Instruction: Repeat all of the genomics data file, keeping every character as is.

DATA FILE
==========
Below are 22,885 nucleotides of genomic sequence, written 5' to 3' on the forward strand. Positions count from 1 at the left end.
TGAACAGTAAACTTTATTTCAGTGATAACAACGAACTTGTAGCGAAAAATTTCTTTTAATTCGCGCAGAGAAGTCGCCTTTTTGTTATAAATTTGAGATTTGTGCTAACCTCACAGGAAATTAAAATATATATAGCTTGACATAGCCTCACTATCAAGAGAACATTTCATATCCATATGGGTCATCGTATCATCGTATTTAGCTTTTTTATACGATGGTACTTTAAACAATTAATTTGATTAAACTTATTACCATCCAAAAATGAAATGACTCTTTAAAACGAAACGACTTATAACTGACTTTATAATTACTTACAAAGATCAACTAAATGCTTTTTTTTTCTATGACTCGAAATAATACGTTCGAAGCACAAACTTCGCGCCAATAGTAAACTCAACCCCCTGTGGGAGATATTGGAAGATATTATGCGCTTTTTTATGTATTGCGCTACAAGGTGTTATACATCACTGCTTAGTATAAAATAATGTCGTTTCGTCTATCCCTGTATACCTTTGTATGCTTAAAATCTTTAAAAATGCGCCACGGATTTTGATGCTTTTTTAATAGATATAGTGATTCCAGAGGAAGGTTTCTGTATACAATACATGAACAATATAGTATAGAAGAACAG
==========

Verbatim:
Below are 22,885 nucleotides of genomic sequence, written 5' to 3' on the forward strand. Positions count from 1 at the left end.
TGAACAGTAAACTTTATTTCAGTGATAACAACGAACTTGTAGCGAAAAATTTCTTTTAATTCGCGCAGAGAAGTCGCCTTTTTGTTATAAATTTGAGATTTGTGCTAACCTCACAGGAAATTAAAATATATATAGCTTGACATAGCCTCACTATCAAGAGAACATTTCATATCCATATGGGTCATCGTATCATCGTATTTAGCTTTTTTATACGATGGTACTTTAAACAATTAATTTGATTAAACTTATTACCATCCAAAAATGAAATGACTCTTTAAAACGAAACGACTTATAACTGACTTTATAATTACTTACAAAGATCAACTAAATGCTTTTTTTTTCTATGACTCGAAATAATACGTTCGAAGCACAAACTTCGCGCCAATAGTAAACTCAACCCCCTGTGGGAGATATTGGAAGATATTATGCGCTTTTTTATGTATTGCGCTACAAGGTGTTATACATCACTGCTTAGTATAAAATAATGTCGTTTCGTCTATCCCTGTATACCTTTGTATGCTTAAAATCTTTAAAAATGCGCCACGGATTTTGATGCTTTTTTAATAGATATAGTGATTCCAGAGGAAGGTTTCTGTATACAATACATGAACAATATAGTATAGAAGAACAG